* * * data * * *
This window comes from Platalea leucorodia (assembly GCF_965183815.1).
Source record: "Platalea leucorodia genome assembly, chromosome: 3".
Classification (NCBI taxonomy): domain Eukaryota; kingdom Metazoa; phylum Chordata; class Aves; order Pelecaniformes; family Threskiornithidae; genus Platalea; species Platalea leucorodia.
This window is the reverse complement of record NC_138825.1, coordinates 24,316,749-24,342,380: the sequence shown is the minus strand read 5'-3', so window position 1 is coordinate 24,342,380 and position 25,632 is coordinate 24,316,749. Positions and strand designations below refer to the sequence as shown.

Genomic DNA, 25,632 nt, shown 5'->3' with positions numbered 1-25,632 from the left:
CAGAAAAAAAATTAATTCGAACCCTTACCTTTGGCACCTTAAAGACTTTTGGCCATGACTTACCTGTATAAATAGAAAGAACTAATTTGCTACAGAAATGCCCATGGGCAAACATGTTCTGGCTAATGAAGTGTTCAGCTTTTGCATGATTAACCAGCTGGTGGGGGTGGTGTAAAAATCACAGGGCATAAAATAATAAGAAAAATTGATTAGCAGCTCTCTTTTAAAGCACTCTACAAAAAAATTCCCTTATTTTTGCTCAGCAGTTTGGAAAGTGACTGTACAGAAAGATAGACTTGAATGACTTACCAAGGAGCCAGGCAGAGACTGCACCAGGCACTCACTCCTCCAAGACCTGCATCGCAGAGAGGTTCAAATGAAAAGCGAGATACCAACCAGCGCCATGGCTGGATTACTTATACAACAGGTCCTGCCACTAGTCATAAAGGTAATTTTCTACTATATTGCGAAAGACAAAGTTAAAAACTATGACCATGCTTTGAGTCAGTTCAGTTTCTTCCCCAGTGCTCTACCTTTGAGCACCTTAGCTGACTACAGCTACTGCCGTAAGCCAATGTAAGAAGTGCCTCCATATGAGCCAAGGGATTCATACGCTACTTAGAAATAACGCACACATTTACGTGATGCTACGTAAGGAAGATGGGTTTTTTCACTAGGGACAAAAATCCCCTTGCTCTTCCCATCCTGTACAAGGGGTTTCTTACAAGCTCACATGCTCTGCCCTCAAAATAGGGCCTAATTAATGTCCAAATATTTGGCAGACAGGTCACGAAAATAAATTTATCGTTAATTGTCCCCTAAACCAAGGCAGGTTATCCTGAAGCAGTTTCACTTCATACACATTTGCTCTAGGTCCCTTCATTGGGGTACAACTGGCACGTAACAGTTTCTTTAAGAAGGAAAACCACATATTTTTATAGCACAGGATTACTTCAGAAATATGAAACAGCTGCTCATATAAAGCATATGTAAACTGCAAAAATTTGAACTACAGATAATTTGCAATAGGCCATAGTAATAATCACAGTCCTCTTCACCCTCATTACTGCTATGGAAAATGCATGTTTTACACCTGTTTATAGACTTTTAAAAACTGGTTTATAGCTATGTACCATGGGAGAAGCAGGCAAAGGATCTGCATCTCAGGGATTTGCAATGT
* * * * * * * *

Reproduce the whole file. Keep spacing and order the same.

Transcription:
This window comes from Platalea leucorodia (assembly GCF_965183815.1).
Source record: "Platalea leucorodia genome assembly, chromosome: 3".
Classification (NCBI taxonomy): domain Eukaryota; kingdom Metazoa; phylum Chordata; class Aves; order Pelecaniformes; family Threskiornithidae; genus Platalea; species Platalea leucorodia.
This window is the reverse complement of record NC_138825.1, coordinates 24,316,749-24,342,380: the sequence shown is the minus strand read 5'-3', so window position 1 is coordinate 24,342,380 and position 25,632 is coordinate 24,316,749. Positions and strand designations below refer to the sequence as shown.

Genomic DNA, 25,632 nt, shown 5'->3' with positions numbered 1-25,632 from the left:
CAGAAAAAAAATTAATTCGAACCCTTACCTTTGGCACCTTAAAGACTTTTGGCCATGACTTACCTGTATAAATAGAAAGAACTAATTTGCTACAGAAATGCCCATGGGCAAACATGTTCTGGCTAATGAAGTGTTCAGCTTTTGCATGATTAACCAGCTGGTGGGGGTGGTGTAAAAATCACAGGGCATAAAATAATAAGAAAAATTGATTAGCAGCTCTCTTTTAAAGCACTCTACAAAAAAATTCCCTTATTTTTGCTCAGCAGTTTGGAAAGTGACTGTACAGAAAGATAGACTTGAATGACTTACCAAGGAGCCAGGCAGAGACTGCACCAGGCACTCACTCCTCCAAGACCTGCATCGCAGAGAGGTTCAAATGAAAAGCGAGATACCAACCAGCGCCATGGCTGGATTACTTATACAACAGGTCCTGCCACTAGTCATAAAGGTAATTTTCTACTATATTGCGAAAGACAAAGTTAAAAACTATGACCATGCTTTGAGTCAGTTCAGTTTCTTCCCCAGTGCTCTACCTTTGAGCACCTTAGCTGACTACAGCTACTGCCGTAAGCCAATGTAAGAAGTGCCTCCATATGAGCCAAGGGATTCATACGCTACTTAGAAATAACGCACACATTTACGTGATGCTACGTAAGGAAGATGGGTTTTTTCACTAGGGACAAAAATCCCCTTGCTCTTCCCATCCTGTACAAGGGGTTTCTTACAAGCTCACATGCTCTGCCCTCAAAATAGGGCCTAATTAATGTCCAAATATTTGGCAGACAGGTCACGAAAATAAATTTATCGTTAATTGTCCCCTAAACCAAGGCAGGTTATCCTGAAGCAGTTTCACTTCATACACATTTGCTCTAGGTCCCTTCATTGGGGTACAACTGGCACGTAACAGTTTCTTTAAGAAGGAAAACCACATATTTTTATAGCACAGGATTACTTCAGAAATATGAAACAGCTGCTCATATAAAGCATATGTAAACTGCAAAAATTTGAACTACAGATAATTTGCAATAGGCCATAGTAATAATCACAGTCCTCTTCACCCTCATTACTGCTATGGAAAATGCATGTTTTACACCTGTTTATAGACTTTTAAAAACTGGTTTATAGCTATGTACCATGGGAGAAGCAGGCAAAGGATCTGCATCTCAGGGATTTGCAATGT